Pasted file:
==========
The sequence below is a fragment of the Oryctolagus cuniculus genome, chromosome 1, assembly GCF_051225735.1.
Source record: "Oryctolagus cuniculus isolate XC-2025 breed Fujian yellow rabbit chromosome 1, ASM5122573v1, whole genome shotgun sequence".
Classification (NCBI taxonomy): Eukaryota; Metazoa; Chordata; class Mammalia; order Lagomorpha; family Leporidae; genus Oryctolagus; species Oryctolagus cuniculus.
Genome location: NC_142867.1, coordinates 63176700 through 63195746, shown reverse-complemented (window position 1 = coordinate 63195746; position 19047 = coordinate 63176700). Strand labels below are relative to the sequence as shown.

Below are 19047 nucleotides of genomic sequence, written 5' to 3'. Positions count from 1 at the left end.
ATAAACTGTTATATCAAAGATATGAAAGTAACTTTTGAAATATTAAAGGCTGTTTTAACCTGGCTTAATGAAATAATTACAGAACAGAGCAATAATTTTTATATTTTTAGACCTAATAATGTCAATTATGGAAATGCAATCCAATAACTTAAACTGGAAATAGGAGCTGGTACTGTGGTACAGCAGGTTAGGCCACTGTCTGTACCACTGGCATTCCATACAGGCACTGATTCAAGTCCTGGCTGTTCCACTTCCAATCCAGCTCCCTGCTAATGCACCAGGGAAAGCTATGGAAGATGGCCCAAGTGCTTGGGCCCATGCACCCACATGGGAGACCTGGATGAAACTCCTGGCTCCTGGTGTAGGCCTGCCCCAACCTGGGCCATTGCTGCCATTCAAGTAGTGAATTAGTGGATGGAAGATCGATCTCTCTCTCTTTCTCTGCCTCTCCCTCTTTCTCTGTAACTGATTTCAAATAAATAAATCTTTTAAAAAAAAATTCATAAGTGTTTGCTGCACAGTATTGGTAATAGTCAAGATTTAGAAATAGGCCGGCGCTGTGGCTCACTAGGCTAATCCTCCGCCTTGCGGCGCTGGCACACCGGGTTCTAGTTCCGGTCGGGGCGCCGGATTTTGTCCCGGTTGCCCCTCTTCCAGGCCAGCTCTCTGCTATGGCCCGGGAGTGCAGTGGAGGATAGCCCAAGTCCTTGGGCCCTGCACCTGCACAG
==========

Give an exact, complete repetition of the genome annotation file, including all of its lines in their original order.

The sequence below is a fragment of the Oryctolagus cuniculus genome, chromosome 1, assembly GCF_051225735.1.
Source record: "Oryctolagus cuniculus isolate XC-2025 breed Fujian yellow rabbit chromosome 1, ASM5122573v1, whole genome shotgun sequence".
Classification (NCBI taxonomy): Eukaryota; Metazoa; Chordata; class Mammalia; order Lagomorpha; family Leporidae; genus Oryctolagus; species Oryctolagus cuniculus.
Genome location: NC_142867.1, coordinates 63176700 through 63195746, shown reverse-complemented (window position 1 = coordinate 63195746; position 19047 = coordinate 63176700). Strand labels below are relative to the sequence as shown.

Below are 19047 nucleotides of genomic sequence, written 5' to 3'. Positions count from 1 at the left end.
ATAAACTGTTATATCAAAGATATGAAAGTAACTTTTGAAATATTAAAGGCTGTTTTAACCTGGCTTAATGAAATAATTACAGAACAGAGCAATAATTTTTATATTTTTAGACCTAATAATGTCAATTATGGAAATGCAATCCAATAACTTAAACTGGAAATAGGAGCTGGTACTGTGGTACAGCAGGTTAGGCCACTGTCTGTACCACTGGCATTCCATACAGGCACTGATTCAAGTCCTGGCTGTTCCACTTCCAATCCAGCTCCCTGCTAATGCACCAGGGAAAGCTATGGAAGATGGCCCAAGTGCTTGGGCCCATGCACCCACATGGGAGACCTGGATGAAACTCCTGGCTCCTGGTGTAGGCCTGCCCCAACCTGGGCCATTGCTGCCATTCAAGTAGTGAATTAGTGGATGGAAGATCGATCTCTCTCTCTTTCTCTGCCTCTCCCTCTTTCTCTGTAACTGATTTCAAATAAATAAATCTTTTAAAAAAAAATTCATAAGTGTTTGCTGCACAGTATTGGTAATAGTCAAGATTTAGAAATAGGCCGGCGCTGTGGCTCACTAGGCTAATCCTCCGCCTTGCGGCGCTGGCACACCGGGTTCTAGTTCCGGTCGGGGCGCCGGATTTTGTCCCGGTTGCCCCTCTTCCAGGCCAGCTCTCTGCTATGGCCCGGGAGTGCAGTGGAGGATAGCCCAAGTCCTTGGGCCCTGCACCTGCACAG